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As odd as they sound, these are expressions in the Japanese language that quickly get to the point of what one wants to express, in a simple and direct manner known as Onomatopoetic Expressions.
Onomatopoetic words like pan and chin are quite common in Japanese and add a lot of nuance to the language.
Two theories have been started to solve this problem: the Onomatopoetic, according to which roots are imitations of sounds; and the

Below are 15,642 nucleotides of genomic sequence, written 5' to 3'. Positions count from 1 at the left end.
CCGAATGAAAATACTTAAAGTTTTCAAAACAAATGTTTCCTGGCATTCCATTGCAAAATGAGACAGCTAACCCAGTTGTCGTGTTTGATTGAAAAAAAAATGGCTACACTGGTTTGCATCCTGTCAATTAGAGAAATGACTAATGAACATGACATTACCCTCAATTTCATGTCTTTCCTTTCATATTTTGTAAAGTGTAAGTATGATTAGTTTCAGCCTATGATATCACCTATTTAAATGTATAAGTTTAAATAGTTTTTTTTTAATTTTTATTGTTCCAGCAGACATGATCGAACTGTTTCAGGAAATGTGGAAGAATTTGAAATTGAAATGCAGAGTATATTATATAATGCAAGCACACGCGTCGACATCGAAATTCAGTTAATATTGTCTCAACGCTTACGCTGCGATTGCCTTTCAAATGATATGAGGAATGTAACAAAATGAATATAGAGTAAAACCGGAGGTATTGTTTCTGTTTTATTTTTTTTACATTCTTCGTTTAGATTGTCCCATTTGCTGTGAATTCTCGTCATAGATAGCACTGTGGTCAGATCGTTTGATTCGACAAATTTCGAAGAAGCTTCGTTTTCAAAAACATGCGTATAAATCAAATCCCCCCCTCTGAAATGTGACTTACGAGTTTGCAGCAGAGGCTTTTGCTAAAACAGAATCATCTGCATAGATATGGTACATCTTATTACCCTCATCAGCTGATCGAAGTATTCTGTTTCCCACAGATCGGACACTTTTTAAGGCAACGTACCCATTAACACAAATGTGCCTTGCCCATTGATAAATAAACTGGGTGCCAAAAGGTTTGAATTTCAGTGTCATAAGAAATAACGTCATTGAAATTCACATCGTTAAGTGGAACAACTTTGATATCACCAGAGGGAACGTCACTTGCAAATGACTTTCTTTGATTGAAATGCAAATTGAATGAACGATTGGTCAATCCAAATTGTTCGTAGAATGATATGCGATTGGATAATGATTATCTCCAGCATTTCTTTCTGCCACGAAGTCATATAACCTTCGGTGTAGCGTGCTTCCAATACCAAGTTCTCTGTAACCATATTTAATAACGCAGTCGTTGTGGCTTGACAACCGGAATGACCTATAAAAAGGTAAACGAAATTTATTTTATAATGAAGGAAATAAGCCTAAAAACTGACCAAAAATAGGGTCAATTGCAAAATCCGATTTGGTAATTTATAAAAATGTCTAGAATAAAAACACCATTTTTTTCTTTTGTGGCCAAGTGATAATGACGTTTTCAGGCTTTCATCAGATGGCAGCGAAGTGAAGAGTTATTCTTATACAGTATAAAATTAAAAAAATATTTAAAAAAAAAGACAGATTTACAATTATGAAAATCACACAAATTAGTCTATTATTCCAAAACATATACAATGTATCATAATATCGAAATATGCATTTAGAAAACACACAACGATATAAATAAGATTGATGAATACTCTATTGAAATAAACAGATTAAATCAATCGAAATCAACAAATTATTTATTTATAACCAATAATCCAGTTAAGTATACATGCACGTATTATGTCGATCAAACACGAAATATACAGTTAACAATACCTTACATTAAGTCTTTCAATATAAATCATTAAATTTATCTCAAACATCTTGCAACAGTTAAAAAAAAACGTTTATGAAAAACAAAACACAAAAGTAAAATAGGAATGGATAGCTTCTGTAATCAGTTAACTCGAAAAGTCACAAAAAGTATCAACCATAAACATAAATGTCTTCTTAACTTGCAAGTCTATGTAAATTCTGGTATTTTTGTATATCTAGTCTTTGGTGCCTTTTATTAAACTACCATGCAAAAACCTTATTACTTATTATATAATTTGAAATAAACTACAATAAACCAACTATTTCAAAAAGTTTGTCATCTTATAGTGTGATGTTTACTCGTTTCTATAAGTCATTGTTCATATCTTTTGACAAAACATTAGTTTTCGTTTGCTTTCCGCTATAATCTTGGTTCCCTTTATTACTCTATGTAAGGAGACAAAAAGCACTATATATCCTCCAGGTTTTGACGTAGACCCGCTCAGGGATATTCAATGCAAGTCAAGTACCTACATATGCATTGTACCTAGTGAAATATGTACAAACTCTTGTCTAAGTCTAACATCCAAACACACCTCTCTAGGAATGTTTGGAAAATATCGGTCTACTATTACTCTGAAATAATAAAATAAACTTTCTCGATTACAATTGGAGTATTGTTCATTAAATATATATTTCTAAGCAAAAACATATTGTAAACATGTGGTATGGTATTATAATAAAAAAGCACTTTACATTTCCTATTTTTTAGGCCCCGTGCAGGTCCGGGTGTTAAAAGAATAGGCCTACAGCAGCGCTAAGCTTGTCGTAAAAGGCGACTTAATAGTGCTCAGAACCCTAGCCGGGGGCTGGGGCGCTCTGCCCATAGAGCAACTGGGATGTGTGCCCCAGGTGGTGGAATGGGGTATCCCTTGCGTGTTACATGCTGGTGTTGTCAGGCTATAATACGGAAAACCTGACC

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PHS233 Illustrated Dictionary of Japanese Onomatopoetic Expressions ~ Nihongo Gitaigo Jiten
a supporter of the Onomatopoetic theory of language; that is to say, he supposes words to be formed by the imitation of ideas in sounds; he also recognises the effect of time, the influence of foreign languages, the desire of euphony, to be formative principles; and he admits a certain element of chance.